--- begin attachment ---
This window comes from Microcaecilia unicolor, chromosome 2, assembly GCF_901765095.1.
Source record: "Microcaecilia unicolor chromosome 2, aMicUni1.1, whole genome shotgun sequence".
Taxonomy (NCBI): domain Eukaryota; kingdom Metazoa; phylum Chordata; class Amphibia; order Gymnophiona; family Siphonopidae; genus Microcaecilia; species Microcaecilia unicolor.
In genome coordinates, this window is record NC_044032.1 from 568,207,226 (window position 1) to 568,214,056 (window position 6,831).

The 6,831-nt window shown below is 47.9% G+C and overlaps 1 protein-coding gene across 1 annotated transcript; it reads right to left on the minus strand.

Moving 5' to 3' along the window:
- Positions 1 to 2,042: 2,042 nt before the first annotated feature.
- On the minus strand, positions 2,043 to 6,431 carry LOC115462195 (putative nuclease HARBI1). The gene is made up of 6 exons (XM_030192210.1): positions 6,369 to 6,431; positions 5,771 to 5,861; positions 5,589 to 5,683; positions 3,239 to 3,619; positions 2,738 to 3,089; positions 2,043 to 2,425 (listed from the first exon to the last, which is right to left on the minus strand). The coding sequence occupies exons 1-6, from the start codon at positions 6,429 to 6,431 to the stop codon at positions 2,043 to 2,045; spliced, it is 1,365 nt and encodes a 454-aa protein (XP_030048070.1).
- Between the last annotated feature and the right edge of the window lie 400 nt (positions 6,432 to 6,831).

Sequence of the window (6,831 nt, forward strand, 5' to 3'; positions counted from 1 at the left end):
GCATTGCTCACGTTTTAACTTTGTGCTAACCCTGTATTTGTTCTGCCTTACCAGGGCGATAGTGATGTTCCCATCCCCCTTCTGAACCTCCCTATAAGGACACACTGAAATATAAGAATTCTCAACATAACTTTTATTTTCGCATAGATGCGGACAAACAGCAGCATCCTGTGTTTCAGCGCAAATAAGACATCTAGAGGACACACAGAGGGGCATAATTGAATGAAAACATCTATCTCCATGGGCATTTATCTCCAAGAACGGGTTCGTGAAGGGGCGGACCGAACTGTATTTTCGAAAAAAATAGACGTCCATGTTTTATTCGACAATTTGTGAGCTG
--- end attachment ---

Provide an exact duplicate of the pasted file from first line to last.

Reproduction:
This window comes from Microcaecilia unicolor, chromosome 2, assembly GCF_901765095.1.
Source record: "Microcaecilia unicolor chromosome 2, aMicUni1.1, whole genome shotgun sequence".
Taxonomy (NCBI): domain Eukaryota; kingdom Metazoa; phylum Chordata; class Amphibia; order Gymnophiona; family Siphonopidae; genus Microcaecilia; species Microcaecilia unicolor.
In genome coordinates, this window is record NC_044032.1 from 568,207,226 (window position 1) to 568,214,056 (window position 6,831).

The 6,831-nt window shown below is 47.9% G+C and overlaps 1 protein-coding gene across 1 annotated transcript; it reads right to left on the minus strand.

Moving 5' to 3' along the window:
- Positions 1 to 2,042: 2,042 nt before the first annotated feature.
- On the minus strand, positions 2,043 to 6,431 carry LOC115462195 (putative nuclease HARBI1). The gene is made up of 6 exons (XM_030192210.1): positions 6,369 to 6,431; positions 5,771 to 5,861; positions 5,589 to 5,683; positions 3,239 to 3,619; positions 2,738 to 3,089; positions 2,043 to 2,425 (listed from the first exon to the last, which is right to left on the minus strand). The coding sequence occupies exons 1-6, from the start codon at positions 6,429 to 6,431 to the stop codon at positions 2,043 to 2,045; spliced, it is 1,365 nt and encodes a 454-aa protein (XP_030048070.1).
- Between the last annotated feature and the right edge of the window lie 400 nt (positions 6,432 to 6,831).

Sequence of the window (6,831 nt, forward strand, 5' to 3'; positions counted from 1 at the left end):
GCATTGCTCACGTTTTAACTTTGTGCTAACCCTGTATTTGTTCTGCCTTACCAGGGCGATAGTGATGTTCCCATCCCCCTTCTGAACCTCCCTATAAGGACACACTGAAATATAAGAATTCTCAACATAACTTTTATTTTCGCATAGATGCGGACAAACAGCAGCATCCTGTGTTTCAGCGCAAATAAGACATCTAGAGGACACACAGAGGGGCATAATTGAATGAAAACATCTATCTCCATGGGCATTTATCTCCAAGAACGGGTTCGTGAAGGGGCGGACCGAACTGTATTTTCGAAAAAAATAGACGTCCATGTTTTATTCGACAATTTGTGAGCTG